News Article Cushman&Wakefield industrial office report retail Slovakia
by Property Forum | Report

Despite many negative factors, Q4 2022 showed that the economy in Slovakia should grow by 1.8% in 2022. Energy prices were stabilized, inflation peaked and we could see the increase in yields. The Slovak industrial sector remained once more the most resilient real estate segment and experienced very solid performance in 2022. In the same period, the lack of new supply resulted in lowered vacancies in offices. Overall retail park projects dominate both this year’s new supply and future retail development with limited space for larger retail schemes due to high saturation. Cushman & Wakefield published its market reports for Q4 2022.

A solid rebound of the local economy after the elimination of pandemic restrictions in 2022 was slowed down by an increase in energy prices connected with the conflict in Ukraine. Despite many negative factors, the last quarter showed that the economy is more resilient than predicted and the economy should grow by 1.8% in 2022. Energy prices have stabilized, and the sales of firms continue to rise although increasing costs are impacting many tenants, especially from the retail sector who have already struggled before. Furthermore, rising input costs and weakening global demand are behind pessimism in the corporate sector. Although inflation reached a record high level of 12.8% in 2022, its growth has already peaked in both the Eurozone and Slovakia, indicating a progressive decline in 2023. To further tame inflation, European Central Bank hiked interest rates to 2.5% in December. Additionally, the Slovak government's measures to cap energy prices for businesses and households should also contribute to reducing inflation and positively impacting purchasing power that would be otherwise impacted heavily by rising costs. Nonetheless, the labour market remains resilient and unemployment keeps fallen to 5.9% as of December.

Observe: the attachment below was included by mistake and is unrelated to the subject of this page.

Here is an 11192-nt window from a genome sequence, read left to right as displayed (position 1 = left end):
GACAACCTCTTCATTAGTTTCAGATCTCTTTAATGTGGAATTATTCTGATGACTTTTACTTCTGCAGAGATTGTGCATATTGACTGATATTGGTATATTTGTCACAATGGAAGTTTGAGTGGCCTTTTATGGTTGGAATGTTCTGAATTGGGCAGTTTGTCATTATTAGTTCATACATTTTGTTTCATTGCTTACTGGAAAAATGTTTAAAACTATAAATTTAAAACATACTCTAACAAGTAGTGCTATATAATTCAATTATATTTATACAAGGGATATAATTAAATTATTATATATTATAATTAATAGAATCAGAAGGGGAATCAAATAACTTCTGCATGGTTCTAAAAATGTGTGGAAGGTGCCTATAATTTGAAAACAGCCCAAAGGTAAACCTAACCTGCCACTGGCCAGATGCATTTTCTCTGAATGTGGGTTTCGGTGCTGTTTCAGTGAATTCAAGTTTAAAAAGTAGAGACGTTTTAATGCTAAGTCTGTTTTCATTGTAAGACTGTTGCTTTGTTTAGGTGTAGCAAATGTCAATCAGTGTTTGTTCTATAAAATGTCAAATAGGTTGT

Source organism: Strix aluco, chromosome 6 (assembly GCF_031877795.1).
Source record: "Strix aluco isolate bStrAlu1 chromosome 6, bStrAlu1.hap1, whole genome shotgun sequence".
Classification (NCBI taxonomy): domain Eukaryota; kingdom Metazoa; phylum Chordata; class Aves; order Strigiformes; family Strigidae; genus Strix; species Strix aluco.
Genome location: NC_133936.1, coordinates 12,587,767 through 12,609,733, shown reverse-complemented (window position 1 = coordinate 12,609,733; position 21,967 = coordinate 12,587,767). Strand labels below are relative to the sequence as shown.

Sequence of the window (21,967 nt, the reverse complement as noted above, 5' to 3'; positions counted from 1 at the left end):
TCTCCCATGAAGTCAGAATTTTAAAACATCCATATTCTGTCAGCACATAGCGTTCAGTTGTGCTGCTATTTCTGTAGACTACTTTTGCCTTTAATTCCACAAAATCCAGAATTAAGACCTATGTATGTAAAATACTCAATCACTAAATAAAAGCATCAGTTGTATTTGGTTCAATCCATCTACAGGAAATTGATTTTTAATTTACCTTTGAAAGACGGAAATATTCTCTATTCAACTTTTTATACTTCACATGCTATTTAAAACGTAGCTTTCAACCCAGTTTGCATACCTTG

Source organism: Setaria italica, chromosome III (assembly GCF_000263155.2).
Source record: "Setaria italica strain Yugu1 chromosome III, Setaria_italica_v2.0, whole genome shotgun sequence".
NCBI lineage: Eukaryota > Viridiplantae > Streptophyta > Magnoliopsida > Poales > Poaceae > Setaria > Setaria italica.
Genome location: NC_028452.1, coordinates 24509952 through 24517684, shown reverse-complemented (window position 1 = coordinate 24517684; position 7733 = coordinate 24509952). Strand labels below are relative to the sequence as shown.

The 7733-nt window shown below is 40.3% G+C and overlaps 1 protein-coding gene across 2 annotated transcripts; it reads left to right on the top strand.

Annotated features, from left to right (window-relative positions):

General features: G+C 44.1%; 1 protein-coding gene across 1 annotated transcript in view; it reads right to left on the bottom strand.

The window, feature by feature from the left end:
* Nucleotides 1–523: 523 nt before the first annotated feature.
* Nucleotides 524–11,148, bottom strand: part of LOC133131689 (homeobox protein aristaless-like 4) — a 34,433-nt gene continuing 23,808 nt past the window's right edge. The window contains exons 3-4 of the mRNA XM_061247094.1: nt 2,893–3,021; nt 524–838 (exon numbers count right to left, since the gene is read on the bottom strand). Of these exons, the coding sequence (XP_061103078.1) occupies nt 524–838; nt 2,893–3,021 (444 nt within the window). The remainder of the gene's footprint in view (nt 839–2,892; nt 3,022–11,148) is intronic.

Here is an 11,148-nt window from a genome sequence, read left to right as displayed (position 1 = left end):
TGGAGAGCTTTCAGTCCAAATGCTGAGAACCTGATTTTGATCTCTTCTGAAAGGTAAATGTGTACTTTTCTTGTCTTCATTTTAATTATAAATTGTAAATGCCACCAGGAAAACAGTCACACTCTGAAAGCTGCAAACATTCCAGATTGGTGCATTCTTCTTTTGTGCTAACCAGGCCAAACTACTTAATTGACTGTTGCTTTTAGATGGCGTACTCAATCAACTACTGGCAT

Industrial market

The Slovak industrial sector remained the most resilient real estate segment and experienced very solid performance in 2022. Its rapid growth continued in Q4 as 9 new buildings together with 108,500 sqm hit the completed status whilst 85 % of that area was already pre-leased. 2022’s new supply figures stand at a record-breaking 435,800 sqm with pre-leased space at the time of completion at 80 %. Healthy supply levels go side by side with unceasing demand which also persisted in Q4. Gross take-up represented 156,000 sqm and net take-up 102,600 sqm. Nevertheless, the vacancy rate remains low at 3.6% and while the market remains landlord orientated for now, we expect some sort of alignment between landlords and tenants to come in 2023. Partly as a result of solid take-up in the last quarter, we witnessed the highest gross (792,200 sqm) and net (643,500 sqm) yearly take-up. In comparison to the last five year’s averages, gross take-up reached a substantial 84% increase whereas net take-up almost doubled its size. This year’s demand was driven, as in previous years, predominately by automotive, 3PL and e-commerce (although e-commerce started cooling off in the second half of the year). On the other hand, speculative development is offset by built-to-suit projects rendered by tight project financing conditions, high inflation, and the uncertainty surrounding the economy in the upcoming year. Consequently, industrial space under construction in Q4 shrinks to 261,400 with only one-third pre-leased.